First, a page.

Because of the investment adviser registration requirements and exempt reporting adviser filing requirements under the Investment Advisers Act 1940 as well as the enhanced reporting required of some private fund advisers to file Form PF, private fund advisers must make a yearly (or sometimes more frequent) calculation of their regulatory assets under management. Essentially this is a total tally of the assets over which the fund adviser provides investment advice, calculated using a method prescribed by the SEC.
When must regulatory assets under management be determined?
There are a number of instances where a fund adviser needs to make this determination:
- ADV Reporting. Private fund advisers that are registered with the SEC or a state securities regulator or which are exempt reporting advisers must file Form ADV. In each case, Form ADV requires that the fund adviser disclose its regulatory assets under management.
- Eligibility for an Exemption. Some fund advisers are exempt from registration with the SEC. Fund advisers that have less than $25 million under management are exempt completely if the fund adviser’s home state provides an exemption. In addition, fund advisers with less than $150 million under management may be exempt from registration with the SEC (though they must still submit Form ADV as an exempt reporting adviser). To make a determination whether a fund adviser qualifies for one of these exemptions, the fund adviser must calculate its regulatory assets under management.
- Division of Responsibility Between Federal or State Regulators. If a fund adviser must register, because it does not qualify for an exemption, there is a division of responsibility between the state securities divisions and the SEC. If a fund adviser has $100 million or less of regulatory assets under management, then in most cases, it must register with its state securities division instead of with the SEC. Once again, the calculation of regulatory assets under management is used to make this determination.
- Form PF. Private fund advisers with $150 million or more of assets under management within private funds are required to file Form PF annually, which requires the fund adviser to disclose regulatory assets under management. In addition, certain large fund advisers are required to report quarterly. A determination of regulatory assets under management is used to determining whether a fund adviser qualifies for these requirements.
Therefore, being able to determine regulatory assets under management is important for a variety or reporting and compliance needs.
How are regulatory assets under management determined?
First, when counting assets, the fund adviser is required to include all gross assets without any deduction for debt or leverage. Therefore, if a fund has $30 million of assets and $20 million in debt, it is considered to have $30 million in regulatory assets under management, not $10 million.
Second, the fund adviser must also include uncalled capital commitments. This especially affects venture capital funds and private equity funds, who will often require investors to commit a certain amount of capital but not actually contribute cash to the fund until a later date. Therefore, if a fund adviser obtains a commitment from an investor to invest $1 million, and the investor has only actually contributed $200,000, the fund adviser must include the remaining $800,000 in its regulatory assets under management.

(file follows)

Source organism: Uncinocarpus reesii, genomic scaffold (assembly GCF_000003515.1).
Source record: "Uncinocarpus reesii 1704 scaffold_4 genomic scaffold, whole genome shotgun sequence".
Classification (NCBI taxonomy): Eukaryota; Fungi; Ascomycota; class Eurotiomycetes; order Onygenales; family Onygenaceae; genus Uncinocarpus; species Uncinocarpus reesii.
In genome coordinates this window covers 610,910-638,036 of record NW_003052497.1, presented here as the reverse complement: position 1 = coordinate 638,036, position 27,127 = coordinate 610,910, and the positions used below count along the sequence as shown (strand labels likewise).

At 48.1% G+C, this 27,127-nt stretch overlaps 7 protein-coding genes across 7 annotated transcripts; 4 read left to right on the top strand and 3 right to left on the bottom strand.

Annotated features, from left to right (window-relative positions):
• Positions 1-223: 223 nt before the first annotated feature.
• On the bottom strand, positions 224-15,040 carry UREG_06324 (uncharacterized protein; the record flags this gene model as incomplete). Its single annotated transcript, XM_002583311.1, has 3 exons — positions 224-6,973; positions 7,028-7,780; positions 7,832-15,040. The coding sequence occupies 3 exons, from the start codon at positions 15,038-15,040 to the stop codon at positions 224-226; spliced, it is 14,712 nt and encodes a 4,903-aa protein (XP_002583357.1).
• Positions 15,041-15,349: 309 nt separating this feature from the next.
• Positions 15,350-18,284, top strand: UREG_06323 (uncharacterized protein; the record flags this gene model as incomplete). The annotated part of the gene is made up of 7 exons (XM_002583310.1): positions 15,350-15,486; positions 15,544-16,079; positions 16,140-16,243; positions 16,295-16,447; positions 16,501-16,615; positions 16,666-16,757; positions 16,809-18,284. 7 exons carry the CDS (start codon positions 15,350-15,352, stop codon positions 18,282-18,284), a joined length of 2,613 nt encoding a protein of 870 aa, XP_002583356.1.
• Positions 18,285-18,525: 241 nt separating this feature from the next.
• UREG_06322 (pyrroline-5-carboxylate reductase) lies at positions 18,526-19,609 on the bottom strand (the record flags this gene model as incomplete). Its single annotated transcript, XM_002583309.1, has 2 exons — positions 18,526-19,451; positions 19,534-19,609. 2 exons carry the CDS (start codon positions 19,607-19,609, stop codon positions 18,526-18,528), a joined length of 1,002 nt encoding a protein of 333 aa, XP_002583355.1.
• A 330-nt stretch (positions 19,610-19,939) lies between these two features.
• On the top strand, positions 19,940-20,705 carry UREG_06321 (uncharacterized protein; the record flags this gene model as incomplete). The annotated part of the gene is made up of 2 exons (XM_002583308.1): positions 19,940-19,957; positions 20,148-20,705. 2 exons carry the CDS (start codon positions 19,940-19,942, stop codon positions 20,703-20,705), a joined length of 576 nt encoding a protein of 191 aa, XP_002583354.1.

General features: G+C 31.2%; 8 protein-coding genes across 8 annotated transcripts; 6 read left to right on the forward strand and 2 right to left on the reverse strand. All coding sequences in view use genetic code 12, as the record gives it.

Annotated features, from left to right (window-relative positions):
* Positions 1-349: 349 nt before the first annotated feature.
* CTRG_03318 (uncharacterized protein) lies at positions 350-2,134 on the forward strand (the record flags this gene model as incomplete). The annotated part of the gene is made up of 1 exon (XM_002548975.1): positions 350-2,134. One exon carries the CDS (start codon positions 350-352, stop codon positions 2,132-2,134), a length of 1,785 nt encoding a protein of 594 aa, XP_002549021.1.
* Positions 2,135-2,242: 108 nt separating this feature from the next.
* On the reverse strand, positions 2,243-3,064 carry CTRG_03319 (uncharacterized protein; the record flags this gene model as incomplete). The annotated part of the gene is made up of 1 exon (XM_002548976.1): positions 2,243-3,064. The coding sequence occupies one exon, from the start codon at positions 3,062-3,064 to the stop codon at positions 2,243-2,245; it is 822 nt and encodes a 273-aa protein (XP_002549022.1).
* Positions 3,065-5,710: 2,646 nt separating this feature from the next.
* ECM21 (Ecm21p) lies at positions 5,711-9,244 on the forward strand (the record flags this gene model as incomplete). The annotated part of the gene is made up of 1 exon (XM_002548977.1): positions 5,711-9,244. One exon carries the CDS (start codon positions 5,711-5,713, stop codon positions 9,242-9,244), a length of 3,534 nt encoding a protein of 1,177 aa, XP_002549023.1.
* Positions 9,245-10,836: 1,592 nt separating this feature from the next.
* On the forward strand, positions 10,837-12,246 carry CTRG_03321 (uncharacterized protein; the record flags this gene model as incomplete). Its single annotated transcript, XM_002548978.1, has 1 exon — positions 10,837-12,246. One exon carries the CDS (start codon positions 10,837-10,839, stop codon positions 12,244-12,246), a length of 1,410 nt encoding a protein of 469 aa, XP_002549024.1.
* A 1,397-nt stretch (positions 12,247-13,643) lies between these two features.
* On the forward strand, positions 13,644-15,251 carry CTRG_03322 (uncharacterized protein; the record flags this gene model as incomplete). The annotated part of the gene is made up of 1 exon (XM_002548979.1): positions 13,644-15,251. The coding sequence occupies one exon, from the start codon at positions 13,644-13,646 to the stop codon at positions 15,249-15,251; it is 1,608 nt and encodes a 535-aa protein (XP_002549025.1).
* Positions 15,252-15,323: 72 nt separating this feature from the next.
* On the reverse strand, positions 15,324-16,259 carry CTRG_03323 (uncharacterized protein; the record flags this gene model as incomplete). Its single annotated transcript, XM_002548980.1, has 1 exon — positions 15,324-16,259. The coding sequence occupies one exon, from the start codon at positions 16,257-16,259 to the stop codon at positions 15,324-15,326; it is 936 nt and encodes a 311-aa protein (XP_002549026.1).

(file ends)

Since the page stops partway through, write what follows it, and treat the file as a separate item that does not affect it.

Finally, all assets must be valued at their market value or fair value. For assets that are publicly traded securities, this is relatively simple. The fund adviser can use the most recent trade price. But private funds often hold illiquid assets that are difficult to value. How does the fund adviser go about valuing those?
The SEC’s guidance offers a number of suggestions. First, for funds that issue financial statements for their investors that utilize GAAP or some other internationally recognized accounting standard, the values used in those statements can be used for calculating regulatory assets under management. However, there are funds that do not produce GAAP financial reporting (especially those which do not allow investors to enter or leave the fund over its lifespan). For these funds, the process of valuing assets becomes more complex. The SEC has explicitly said in its commentary to the final rule that the requirement for calculating fair value does not mandate a particular procedure nor require the use of a third-party pricing service or appraiser. Rather the fund adviser must act consistently and in good faith. This ambiguity will likely cause fund advisers a great number of headaches in the years to come. It will be crucial for them to adopt standards that are reasonable and consistently applied year in and year out across all illiquid assets and to document all decisions and methodologies used in determining asset values.
Fund advisers should consult an attorney familiar with securities laws in making any difficult determinations. Failure to do so could lead to a fund adviser failing to register when they should have, or reporting inaccurate information, both of which could lead to sanctions from securities regulators.
© 2012 Alexander J. Davie — This article is for general information only. The information presented should not be construed to be formal legal advice nor the formation of a lawyer/client relationship.